Ballet Central 2015


Ballet Central
The Lowry

Ballet Central 2015 showcases the work of students in their final year at Central School of Ballet, giving the young dancers a chance to perform as professionals on stages across the UK. This year marks the 30th anniversary of Ballet Central as a touring company.

Among the performers are the familiar faces of three category finalists from this year’s BBC Young Dancer competition: Diana Patience, Kai Tomioka (both from Contemporary) and Sayaka Ishibashi(Ballet).

The show opens with “Four,” a jazzy neoclassical piece that grabs attention instantly. Especially choreographed for Ballet Central by Christopher Hampson, “Four” builds from controlled solos to a jazzy, energetic finale—four dancers fly across the stage in a string of sauté arabesques, a blur of purple and black.

A classical pas de deux from Central's founding director Christopher Gable, choreographed for his version of Cinderella, is next. Even out of its narrative context, this duet is supremely romantic. Dancers Brianna Hicke and Andrei Teodor Iliescu tell the story of Cinderella and her Prince beautifully while executing lifts, promenade turns and other challenging partner work.

Next in this hugely varied programme comes two new pieces in contrasting styles—“Morning and Moonlight,” redolent of Akram Khan’s Dust, and the quirky, Jazz Age “Hopper” by Central’s current choreography student Kit Holder.

Set to atmospheric music by Benjamin Britten, “Morning and Moonlight” evokes a grey seascape with female dancers beating their long skirts like wings and twisting their heads like gulls. These light-hearted characters give way to a moving duet performed by Julie Nunes and Kai Tomioka, which punctuates challenging passages of rapid, athletic choreography with sudden stops. This ebb and flow of movement seems to mimic the tides.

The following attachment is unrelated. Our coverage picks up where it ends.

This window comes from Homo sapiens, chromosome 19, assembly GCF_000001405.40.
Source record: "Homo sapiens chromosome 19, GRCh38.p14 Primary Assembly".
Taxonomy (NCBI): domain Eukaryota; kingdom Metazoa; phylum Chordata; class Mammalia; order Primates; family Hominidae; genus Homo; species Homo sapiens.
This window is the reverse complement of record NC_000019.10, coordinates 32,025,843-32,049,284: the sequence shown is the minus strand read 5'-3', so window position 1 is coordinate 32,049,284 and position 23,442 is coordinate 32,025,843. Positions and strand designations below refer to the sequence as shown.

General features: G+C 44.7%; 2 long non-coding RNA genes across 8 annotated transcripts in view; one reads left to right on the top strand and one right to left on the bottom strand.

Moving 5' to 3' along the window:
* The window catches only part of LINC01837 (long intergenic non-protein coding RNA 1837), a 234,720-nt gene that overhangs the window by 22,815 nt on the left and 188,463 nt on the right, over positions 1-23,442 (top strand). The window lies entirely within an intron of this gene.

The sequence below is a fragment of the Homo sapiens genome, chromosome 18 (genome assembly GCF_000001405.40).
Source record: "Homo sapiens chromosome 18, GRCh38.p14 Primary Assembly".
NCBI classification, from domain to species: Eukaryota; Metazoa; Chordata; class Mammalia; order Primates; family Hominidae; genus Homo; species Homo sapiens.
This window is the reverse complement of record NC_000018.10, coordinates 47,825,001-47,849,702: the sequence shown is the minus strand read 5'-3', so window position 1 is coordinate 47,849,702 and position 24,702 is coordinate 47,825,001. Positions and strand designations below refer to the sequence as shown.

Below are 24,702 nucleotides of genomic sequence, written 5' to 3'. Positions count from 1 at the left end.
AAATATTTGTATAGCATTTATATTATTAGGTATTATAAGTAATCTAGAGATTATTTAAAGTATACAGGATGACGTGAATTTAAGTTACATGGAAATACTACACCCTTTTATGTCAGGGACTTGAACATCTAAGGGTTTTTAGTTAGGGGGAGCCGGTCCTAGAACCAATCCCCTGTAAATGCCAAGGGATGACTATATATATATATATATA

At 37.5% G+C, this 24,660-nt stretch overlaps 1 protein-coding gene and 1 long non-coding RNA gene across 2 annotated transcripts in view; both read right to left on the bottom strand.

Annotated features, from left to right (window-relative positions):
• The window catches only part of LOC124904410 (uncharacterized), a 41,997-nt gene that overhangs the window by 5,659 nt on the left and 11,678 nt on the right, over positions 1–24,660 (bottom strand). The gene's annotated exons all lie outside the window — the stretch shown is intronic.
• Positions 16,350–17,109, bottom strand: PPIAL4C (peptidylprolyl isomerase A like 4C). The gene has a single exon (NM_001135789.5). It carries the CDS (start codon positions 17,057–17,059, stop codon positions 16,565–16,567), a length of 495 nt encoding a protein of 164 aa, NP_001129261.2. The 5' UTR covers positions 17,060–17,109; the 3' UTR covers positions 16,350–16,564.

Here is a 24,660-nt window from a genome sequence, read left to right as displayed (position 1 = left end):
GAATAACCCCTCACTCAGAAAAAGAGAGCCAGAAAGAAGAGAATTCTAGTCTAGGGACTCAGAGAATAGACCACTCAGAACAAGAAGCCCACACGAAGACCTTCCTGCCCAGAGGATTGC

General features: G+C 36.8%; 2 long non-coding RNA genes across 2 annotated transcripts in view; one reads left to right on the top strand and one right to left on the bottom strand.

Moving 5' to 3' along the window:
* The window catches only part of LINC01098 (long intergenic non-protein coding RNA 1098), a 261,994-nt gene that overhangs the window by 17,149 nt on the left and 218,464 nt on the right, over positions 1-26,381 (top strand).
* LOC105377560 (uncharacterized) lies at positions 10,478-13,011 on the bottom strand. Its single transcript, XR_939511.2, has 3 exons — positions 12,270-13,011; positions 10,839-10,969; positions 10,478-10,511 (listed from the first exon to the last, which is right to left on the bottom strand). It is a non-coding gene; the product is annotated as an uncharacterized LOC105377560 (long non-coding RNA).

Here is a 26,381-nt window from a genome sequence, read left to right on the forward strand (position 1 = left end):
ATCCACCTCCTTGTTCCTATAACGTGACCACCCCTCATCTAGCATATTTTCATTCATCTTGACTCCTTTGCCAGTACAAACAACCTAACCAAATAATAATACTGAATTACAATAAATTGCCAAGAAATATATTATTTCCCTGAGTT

In “Hopper,” a series of characters come to life through the brushstrokes of American artist Edward Hopper. The standouts in this piece are undoubtedly the figures from his “Chop Suey” painting, rendered here as two gossipy flappers bourréeing cheekily across the stage.

Ballet Central give a further nod to the classics with extracts from La Fille Mal Gardée. Sayaka Ishibashi and Yoshimasa Ikezawa go at their pas de deux full throttle, executing its lifts, leaps, assisted pirouettes and even fouetté turns with professionalism and grace.

Once again, “Code” is a complete contrast to its pointe shoed predecessor. There’s a lot of striding barefoot across the stage—the dancers rarely move in unison and every step is sharply defined, from rapid flexes of the feet to cool looks hurled at the audience.

Finishing the night is Christopher Marney’s comic narrative “Scenes from a Wedding,” which follows a reluctant Groom and his Bride to be through a series of failed proposals, bedroom arguments, fraught dress fittings and chaotic stag and hen nights. All the trappings of a wedding are cleverly created with minimal props and set, and the dancers embrace their characters and the comic style with clear enjoyment.

Sadly, Ballet Central 2015 was only in Manchester for one night, but there’s no doubt that its talented dancers and their diverse repertoire will impress audiences on the final London dates of this tour.

Reviewer: Georgina Wells